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Govt ties with army strained by legal ploy

Aug 26. 2012
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By Avudh Panananda
The Nation

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Bid to pressure Democrats over 2010 crackdown appears to have backfired

With the government struggling to pin down the Democrats, it has ended up antagonising the Army and disappointing the red shirts.

If Prime Minister Yingluck Shinawatra lets the situation remain volatile, the country is at risk of going through a political rough patch and the government will falter due to its foolhardiness.
Last Friday, the Defence Council held a critical meeting, which should serve as a wake-up call for coalition politicians.
Based on meeting insiders, Defence Minister Sukampol Suwannathat was a lone figure forced to sit and listen to the collective voices of the senior echelons from all branches of the armed forces.
It is particularly interesting that Defence permanent secretary General Sathien Permthong-in, seen as a staunch ally of the red-shirt movement, has openly abandoned his direct boss Sukampol to side with the armed forces.
After sidelining Sukampol, the meeting decided to nominate deputy Army chief Dapong Ratanasuwan as the first secretary-general of the new Operations Centre for the Southern Border Provinces. That was seen as an act of defiance by the top brass, as the government had made it very clear that it wanted Army chief-of-staff Sirichai Distakul for the job.
The day before the meeting, National Security Council secretary-general Wichean Potephosree even said he was about to include General Sirichai in the staff for the centre. Wichean made his remarks to the press after receiving the green light directly from PM Yingluck.
The top brass had never before convened their council to meddle in any appointments made outside their jurisdiction. But in this extraordinary case, their chilling message is crystal clear – the armed forces are ready to confront the government if necessary.
In an astute reaction, Yingluck made a face-saving move by instructing the Council of State to review the legal provisions related to the formation of the centre. The staffing of the centre has been delayed and tension defused for the time being.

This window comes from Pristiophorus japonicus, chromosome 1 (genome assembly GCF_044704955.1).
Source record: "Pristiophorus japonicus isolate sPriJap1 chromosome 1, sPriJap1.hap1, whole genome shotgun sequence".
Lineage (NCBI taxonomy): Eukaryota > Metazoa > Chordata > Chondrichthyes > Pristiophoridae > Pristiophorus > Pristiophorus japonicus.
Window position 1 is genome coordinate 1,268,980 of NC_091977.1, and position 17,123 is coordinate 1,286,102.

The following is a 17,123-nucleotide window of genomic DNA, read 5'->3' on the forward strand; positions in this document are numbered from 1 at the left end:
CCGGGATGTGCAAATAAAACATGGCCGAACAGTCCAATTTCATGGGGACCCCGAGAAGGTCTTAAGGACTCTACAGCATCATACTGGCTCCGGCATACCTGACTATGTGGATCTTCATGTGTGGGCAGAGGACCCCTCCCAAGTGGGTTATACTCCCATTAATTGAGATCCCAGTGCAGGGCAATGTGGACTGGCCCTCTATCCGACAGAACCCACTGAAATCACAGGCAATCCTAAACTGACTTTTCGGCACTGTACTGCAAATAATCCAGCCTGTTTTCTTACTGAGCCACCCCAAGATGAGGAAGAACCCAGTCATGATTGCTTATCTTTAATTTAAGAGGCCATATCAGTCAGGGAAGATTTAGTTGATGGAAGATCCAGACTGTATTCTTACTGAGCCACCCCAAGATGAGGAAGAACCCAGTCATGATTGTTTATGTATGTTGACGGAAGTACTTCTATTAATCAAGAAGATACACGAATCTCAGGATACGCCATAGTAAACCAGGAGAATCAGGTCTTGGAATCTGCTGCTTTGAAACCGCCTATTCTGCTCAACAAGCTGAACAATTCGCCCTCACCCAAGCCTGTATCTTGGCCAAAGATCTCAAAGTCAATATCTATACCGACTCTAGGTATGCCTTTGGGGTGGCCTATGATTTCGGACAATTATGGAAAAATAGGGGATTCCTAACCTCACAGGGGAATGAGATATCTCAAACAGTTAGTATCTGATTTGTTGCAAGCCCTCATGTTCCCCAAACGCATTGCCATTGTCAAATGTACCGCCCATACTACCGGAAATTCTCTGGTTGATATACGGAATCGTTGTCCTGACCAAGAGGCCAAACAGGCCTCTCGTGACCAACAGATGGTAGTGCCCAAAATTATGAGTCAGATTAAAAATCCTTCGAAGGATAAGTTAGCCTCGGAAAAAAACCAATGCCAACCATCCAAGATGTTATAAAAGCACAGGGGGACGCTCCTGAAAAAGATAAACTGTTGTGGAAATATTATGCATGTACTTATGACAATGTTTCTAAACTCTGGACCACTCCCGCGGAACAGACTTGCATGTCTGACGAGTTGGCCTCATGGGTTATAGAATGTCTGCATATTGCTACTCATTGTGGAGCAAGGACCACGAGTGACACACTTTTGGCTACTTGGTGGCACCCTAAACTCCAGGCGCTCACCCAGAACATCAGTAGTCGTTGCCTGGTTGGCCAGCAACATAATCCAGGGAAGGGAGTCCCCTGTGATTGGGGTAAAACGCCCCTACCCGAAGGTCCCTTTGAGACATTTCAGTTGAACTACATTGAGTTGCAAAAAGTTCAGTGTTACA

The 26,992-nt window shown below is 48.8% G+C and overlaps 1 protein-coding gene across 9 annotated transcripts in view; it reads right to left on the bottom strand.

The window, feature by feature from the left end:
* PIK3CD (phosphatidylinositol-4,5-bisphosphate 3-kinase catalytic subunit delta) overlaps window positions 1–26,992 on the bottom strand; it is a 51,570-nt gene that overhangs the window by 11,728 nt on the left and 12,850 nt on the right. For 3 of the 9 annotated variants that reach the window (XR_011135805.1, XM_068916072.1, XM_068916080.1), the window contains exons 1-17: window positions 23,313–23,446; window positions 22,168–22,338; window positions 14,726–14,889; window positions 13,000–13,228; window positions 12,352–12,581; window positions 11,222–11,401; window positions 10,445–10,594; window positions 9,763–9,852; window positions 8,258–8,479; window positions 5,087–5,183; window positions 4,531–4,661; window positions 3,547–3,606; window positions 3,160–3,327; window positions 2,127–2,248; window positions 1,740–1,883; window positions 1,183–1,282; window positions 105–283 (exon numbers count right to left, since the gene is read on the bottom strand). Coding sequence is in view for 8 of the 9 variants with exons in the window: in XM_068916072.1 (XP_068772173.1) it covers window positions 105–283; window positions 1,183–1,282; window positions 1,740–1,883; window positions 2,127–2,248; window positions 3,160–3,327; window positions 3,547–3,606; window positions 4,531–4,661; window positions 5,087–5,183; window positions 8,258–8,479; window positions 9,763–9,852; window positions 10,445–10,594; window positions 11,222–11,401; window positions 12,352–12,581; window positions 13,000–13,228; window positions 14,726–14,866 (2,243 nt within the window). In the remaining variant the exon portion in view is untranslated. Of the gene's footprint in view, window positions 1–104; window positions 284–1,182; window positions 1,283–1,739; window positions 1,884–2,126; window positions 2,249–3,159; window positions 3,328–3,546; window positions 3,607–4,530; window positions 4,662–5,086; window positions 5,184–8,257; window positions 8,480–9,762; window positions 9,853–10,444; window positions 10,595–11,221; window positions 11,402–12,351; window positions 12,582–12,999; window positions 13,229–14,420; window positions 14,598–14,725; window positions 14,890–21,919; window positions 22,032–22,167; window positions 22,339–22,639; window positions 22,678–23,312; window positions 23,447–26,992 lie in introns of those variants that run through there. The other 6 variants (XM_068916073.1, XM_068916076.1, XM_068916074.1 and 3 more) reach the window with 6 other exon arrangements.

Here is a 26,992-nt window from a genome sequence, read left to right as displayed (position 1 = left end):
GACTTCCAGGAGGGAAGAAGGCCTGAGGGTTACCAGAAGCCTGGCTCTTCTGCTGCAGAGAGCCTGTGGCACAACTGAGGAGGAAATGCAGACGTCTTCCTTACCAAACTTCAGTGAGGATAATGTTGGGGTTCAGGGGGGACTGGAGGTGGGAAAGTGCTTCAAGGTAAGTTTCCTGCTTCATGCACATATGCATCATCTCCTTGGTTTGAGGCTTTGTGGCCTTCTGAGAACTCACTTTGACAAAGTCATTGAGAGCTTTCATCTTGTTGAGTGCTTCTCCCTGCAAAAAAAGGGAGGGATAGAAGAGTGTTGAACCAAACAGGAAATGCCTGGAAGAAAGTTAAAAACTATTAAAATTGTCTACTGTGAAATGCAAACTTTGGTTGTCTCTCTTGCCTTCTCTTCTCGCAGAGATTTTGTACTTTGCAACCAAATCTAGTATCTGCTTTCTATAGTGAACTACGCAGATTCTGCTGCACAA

To understand why the five-star generals appear out of sync with their political overseers, it is necessary to look at the ongoing struggle between the government and the opposition over fugitive former prime minister Thaksin Shinawatra’s pulling the strings to rein in the Democrats.
Yingluck is actually a bystander who has to deal with the damage inflicted on her administration because she cannot override her brother. The convergence of two courses of action is at the core of the conflict. In the first course, Sukampol is Thaksin’s hatchet man trying to realign the military’s executive team.
In the second course, Deputy Prime Minister Chalerm Yoobamrung is Thaksin’s point man trying to engineer a legal breakthrough designed to pave the way for the prosecution of then prime minister Abhisit Vejjajiva and his deputy prime minister Suthep Thaugsuban in connection with the 2010 political strife.
Sukampol flew to Hong Kong last month to confer with Thaksin on the annual military reshuffle, while Chalerm, overseer of police as well as the Department of Special Investi-gation, has allegedly given his blessing to the build-up of court cases against Abhisit and Suthep.
In Thai politics, there is nothing unusual about the exchange of sharp words between the coalition and opposition benches.
Only the fate of Thaksin makes the Democrat-Pheu Thai struggle deviate from past precedents. 
If Thaksin wants to evade punishment and end his self-imposed exile, then he has to have complete backing from the military, seen as the last bastion of the ruling establishment or the bureaucratic polity.
He also has to silence the Democrats’ opposition to him getting a pardon.
To facilitate a homecoming for Thaksin, it makes sense for the government to apply pressure on the Democrats. But the traps laid for the opposition look to have sprung on the government instead of catching the Democrats.
Sukampol’s attempts to influence the military line-up are seen by the top brass as unacceptable intervention to weaken the military as an institution. Even red-leaning officers, like Sathien, have revolted. And the new roster envisioned by Sukampol and Thaksin has not benefited the red-leaning officers or their movement.
Legal minds in the pro-Thaksin camp may have hoped to use the 2010 bloodshed to snare the two senior Democrats and force them to stop blocking an amnesty for Thaksin. The plans to prosecute the two have inadvertently heaped blame on the troops, triggering the military’s wrath.
Without cooperation from the military, the government is likely to end up with no cases. The red shirts will remain discontented that their blood was spilled without accountability. The harder the government works to get the soldiers to change their statements on the violent incidents, the more this will backfire and alienate the armed forces.
It is high time for Yingluck to hold an open-hearted discussion with her brother, and urge him to think things through before throwing the baby out with the bathwater in his quest to outwit the Democrats.

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